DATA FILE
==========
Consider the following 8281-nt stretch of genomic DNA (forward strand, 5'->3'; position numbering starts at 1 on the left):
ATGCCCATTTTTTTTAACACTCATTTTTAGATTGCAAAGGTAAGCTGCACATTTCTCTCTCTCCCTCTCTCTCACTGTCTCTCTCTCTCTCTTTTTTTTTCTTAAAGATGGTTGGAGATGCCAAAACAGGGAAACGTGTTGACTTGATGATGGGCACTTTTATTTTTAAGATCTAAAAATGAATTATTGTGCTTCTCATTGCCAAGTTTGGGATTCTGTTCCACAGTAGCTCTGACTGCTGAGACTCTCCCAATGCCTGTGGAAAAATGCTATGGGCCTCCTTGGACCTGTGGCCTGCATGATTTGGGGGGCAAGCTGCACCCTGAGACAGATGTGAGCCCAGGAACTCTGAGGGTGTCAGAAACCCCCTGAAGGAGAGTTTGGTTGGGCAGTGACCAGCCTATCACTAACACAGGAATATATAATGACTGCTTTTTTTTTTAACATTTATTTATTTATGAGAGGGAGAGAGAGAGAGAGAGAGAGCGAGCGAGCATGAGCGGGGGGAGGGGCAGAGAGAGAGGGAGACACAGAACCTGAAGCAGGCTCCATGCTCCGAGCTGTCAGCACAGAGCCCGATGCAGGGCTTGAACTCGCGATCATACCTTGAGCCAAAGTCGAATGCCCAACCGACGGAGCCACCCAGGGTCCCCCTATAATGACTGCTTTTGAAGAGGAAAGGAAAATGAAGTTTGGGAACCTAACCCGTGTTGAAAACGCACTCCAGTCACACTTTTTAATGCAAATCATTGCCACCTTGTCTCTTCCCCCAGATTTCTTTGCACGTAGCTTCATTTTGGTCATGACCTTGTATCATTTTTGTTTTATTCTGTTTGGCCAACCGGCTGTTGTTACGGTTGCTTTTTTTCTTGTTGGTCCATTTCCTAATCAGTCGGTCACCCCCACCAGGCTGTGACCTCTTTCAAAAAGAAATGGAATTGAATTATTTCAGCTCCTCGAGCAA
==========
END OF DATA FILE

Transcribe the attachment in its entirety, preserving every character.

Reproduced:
Consider the following 8281-nt stretch of genomic DNA (forward strand, 5'->3'; position numbering starts at 1 on the left):
ATGCCCATTTTTTTTAACACTCATTTTTAGATTGCAAAGGTAAGCTGCACATTTCTCTCTCTCCCTCTCTCTCACTGTCTCTCTCTCTCTCTTTTTTTTTCTTAAAGATGGTTGGAGATGCCAAAACAGGGAAACGTGTTGACTTGATGATGGGCACTTTTATTTTTAAGATCTAAAAATGAATTATTGTGCTTCTCATTGCCAAGTTTGGGATTCTGTTCCACAGTAGCTCTGACTGCTGAGACTCTCCCAATGCCTGTGGAAAAATGCTATGGGCCTCCTTGGACCTGTGGCCTGCATGATTTGGGGGGCAAGCTGCACCCTGAGACAGATGTGAGCCCAGGAACTCTGAGGGTGTCAGAAACCCCCTGAAGGAGAGTTTGGTTGGGCAGTGACCAGCCTATCACTAACACAGGAATATATAATGACTGCTTTTTTTTTTAACATTTATTTATTTATGAGAGGGAGAGAGAGAGAGAGAGAGAGCGAGCGAGCATGAGCGGGGGGAGGGGCAGAGAGAGAGGGAGACACAGAACCTGAAGCAGGCTCCATGCTCCGAGCTGTCAGCACAGAGCCCGATGCAGGGCTTGAACTCGCGATCATACCTTGAGCCAAAGTCGAATGCCCAACCGACGGAGCCACCCAGGGTCCCCCTATAATGACTGCTTTTGAAGAGGAAAGGAAAATGAAGTTTGGGAACCTAACCCGTGTTGAAAACGCACTCCAGTCACACTTTTTAATGCAAATCATTGCCACCTTGTCTCTTCCCCCAGATTTCTTTGCACGTAGCTTCATTTTGGTCATGACCTTGTATCATTTTTGTTTTATTCTGTTTGGCCAACCGGCTGTTGTTACGGTTGCTTTTTTTCTTGTTGGTCCATTTCCTAATCAGTCGGTCACCCCCACCAGGCTGTGACCTCTTTCAAAAAGAAATGGAATTGAATTATTTCAGCTCCTCGAGCAA